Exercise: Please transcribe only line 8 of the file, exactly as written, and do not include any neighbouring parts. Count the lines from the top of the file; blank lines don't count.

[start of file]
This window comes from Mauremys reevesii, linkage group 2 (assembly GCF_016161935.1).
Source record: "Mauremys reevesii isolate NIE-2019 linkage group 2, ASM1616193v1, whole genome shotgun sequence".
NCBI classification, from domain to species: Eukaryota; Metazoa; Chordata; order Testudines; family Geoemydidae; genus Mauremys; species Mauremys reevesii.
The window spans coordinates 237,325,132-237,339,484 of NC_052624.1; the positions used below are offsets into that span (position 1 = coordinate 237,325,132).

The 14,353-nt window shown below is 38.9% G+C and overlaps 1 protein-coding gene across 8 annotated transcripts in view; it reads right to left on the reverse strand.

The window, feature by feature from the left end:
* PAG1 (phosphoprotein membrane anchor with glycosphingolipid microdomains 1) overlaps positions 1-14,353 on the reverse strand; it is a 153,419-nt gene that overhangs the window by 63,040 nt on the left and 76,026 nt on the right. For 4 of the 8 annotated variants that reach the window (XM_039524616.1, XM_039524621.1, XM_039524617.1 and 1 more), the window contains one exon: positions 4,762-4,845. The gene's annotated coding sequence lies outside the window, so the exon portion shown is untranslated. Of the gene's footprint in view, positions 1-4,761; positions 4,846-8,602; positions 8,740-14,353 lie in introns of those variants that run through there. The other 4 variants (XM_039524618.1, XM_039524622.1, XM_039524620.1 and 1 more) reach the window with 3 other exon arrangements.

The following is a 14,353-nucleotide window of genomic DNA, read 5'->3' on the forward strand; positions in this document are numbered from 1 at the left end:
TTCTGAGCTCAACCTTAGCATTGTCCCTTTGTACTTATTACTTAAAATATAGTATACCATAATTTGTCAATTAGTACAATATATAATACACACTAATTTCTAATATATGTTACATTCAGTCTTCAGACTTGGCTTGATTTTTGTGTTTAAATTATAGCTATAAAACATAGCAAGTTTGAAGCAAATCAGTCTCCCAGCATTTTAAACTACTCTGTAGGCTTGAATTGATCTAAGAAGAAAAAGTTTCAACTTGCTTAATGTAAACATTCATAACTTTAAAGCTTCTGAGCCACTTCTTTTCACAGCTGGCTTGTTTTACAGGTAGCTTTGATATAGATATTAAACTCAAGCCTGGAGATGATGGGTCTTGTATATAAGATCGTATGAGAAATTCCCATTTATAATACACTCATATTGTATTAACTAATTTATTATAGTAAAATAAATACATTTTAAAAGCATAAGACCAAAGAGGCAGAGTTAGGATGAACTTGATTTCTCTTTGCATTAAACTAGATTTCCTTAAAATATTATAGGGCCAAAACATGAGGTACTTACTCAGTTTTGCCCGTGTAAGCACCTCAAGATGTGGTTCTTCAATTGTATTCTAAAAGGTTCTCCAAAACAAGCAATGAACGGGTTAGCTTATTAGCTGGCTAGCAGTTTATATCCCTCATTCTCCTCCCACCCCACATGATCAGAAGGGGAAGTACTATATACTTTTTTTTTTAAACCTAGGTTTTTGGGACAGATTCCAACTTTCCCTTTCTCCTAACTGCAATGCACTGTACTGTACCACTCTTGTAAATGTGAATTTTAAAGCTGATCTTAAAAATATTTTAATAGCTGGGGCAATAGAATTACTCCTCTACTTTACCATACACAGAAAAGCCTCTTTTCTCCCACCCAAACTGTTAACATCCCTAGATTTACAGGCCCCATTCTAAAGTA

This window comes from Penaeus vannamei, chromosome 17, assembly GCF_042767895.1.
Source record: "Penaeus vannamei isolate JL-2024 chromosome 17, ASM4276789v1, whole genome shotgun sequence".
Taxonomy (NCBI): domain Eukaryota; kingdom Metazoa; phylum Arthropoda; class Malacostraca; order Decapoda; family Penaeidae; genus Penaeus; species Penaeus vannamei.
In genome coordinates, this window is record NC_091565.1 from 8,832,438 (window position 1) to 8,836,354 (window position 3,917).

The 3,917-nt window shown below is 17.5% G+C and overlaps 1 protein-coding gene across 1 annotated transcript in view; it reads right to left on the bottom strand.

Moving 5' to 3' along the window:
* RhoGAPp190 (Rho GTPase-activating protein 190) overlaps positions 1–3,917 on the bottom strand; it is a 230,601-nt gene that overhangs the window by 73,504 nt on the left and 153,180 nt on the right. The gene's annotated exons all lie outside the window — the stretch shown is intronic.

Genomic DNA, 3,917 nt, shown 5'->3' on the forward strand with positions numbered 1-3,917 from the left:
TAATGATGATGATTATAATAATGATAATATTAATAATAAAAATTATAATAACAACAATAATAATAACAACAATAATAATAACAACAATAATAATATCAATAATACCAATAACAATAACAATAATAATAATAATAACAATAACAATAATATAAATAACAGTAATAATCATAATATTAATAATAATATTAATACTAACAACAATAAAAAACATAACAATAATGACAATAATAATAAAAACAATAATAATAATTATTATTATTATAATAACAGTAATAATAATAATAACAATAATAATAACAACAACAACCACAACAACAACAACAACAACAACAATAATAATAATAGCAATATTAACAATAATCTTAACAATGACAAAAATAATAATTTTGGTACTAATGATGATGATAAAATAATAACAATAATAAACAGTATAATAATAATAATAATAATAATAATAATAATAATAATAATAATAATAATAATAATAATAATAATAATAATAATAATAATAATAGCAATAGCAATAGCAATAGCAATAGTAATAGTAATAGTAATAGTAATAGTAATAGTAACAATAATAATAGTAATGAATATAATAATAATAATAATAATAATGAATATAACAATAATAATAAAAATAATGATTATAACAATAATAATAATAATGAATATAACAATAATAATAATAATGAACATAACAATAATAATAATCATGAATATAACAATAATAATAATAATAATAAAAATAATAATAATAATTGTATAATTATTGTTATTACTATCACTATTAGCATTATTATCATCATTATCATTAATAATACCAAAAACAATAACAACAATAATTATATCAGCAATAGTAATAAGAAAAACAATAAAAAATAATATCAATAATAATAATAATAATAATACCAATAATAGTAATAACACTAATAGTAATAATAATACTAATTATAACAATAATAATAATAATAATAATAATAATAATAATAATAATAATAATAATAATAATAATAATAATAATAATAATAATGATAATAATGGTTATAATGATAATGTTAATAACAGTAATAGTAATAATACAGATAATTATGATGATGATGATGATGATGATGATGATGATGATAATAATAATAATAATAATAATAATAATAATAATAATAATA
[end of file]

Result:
The following is a 14,353-nucleotide window of genomic DNA, read 5'->3' on the forward strand; positions in this document are numbered from 1 at the left end: